Kitchen design basically speaks in four letters: G, I, L, and U, each one representing a lay-out that would be appropriate for a given floor area. While contractors will try to build one according to their customers’ preferences, they will recommend otherwise if what a customer wants isn’t feasible.
The one-row and galley kitchens are the most basic designs in use today. Both are I-kitchens, hugging the wall to maximize a small workspace, and positioning appliances within easy reach. I-kitchens are best for long homes, as these have more wall room for the countertop and cabinetry, but less floor space.
An I-kitchen with a perpendicular leg becomes an L-kitchen, which is also a popular design. This brings the legs closer to each other, enabling users to change workstations quickly. L-shaped kitchens are growing in popularity as loft and one-room dwellings are increasing in numbers.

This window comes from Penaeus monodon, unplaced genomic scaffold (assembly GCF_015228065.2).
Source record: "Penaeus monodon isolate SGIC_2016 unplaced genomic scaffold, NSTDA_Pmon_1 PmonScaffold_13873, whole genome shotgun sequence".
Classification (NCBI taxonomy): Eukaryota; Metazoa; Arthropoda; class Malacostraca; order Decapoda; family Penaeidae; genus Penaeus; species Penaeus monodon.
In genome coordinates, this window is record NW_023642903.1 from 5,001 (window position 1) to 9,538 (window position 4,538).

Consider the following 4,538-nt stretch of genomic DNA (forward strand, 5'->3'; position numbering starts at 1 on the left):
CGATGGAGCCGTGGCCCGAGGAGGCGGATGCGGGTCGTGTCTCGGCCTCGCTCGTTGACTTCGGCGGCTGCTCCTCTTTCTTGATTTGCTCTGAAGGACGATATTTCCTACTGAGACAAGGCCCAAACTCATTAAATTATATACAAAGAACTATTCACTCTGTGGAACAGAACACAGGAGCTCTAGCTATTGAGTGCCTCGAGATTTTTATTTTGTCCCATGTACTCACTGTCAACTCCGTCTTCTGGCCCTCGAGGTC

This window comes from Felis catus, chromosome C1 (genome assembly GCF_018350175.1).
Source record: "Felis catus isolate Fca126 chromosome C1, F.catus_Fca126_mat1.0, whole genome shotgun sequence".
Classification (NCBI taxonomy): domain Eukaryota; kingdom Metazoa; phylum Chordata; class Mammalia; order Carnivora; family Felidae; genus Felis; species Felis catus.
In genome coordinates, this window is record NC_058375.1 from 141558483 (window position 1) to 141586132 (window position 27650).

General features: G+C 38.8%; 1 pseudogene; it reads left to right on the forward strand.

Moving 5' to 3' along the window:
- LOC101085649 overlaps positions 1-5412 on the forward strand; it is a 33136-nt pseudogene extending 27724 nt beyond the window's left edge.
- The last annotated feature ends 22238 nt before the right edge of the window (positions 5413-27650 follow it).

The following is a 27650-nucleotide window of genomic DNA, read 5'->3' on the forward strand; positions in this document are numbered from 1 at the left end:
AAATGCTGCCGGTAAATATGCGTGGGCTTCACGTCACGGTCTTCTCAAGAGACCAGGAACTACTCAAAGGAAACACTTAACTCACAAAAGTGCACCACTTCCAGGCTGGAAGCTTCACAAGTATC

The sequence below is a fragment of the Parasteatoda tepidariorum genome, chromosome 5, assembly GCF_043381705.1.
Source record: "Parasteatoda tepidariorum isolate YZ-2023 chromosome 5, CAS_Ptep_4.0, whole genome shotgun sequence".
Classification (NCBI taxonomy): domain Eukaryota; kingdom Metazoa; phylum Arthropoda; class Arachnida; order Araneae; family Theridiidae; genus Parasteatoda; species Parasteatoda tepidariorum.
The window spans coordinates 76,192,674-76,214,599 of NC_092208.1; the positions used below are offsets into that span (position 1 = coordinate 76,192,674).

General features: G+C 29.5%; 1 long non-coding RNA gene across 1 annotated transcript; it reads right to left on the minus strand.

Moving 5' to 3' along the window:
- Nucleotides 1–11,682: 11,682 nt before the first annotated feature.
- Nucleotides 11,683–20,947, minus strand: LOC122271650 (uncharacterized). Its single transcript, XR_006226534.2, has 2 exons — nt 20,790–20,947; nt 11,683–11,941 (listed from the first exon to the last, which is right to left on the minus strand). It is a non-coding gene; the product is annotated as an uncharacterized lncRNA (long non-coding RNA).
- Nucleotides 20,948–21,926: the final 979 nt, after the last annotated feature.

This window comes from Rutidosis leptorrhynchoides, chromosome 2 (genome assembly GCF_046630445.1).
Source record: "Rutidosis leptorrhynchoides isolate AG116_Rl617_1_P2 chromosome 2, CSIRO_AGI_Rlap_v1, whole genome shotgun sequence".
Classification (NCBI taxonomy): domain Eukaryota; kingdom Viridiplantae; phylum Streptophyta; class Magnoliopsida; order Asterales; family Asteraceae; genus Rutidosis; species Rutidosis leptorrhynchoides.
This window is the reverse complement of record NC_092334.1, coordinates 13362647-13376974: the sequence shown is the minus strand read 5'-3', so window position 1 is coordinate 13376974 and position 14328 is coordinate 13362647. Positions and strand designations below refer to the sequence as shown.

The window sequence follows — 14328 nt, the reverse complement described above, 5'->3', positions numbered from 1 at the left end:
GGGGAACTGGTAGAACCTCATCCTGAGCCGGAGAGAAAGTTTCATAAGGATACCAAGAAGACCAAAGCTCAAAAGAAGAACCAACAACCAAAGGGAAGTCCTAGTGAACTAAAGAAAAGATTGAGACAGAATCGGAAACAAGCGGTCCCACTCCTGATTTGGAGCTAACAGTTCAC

The U-shape makes for more convenient movements in preparing meals, but leaves less space for a dining area. It can hide the main work station, but still allows room for easy movement to other parts of the house. To accommodate dining space, one of the legs could be converted into an island. If the area is big enough, a separate island may be added at the center.
The G-kitchen, while optimizing space, all but encloses the kitchen area with a fourth leg. An island isn’t possible in this setup, but the additional leg can serve as the island.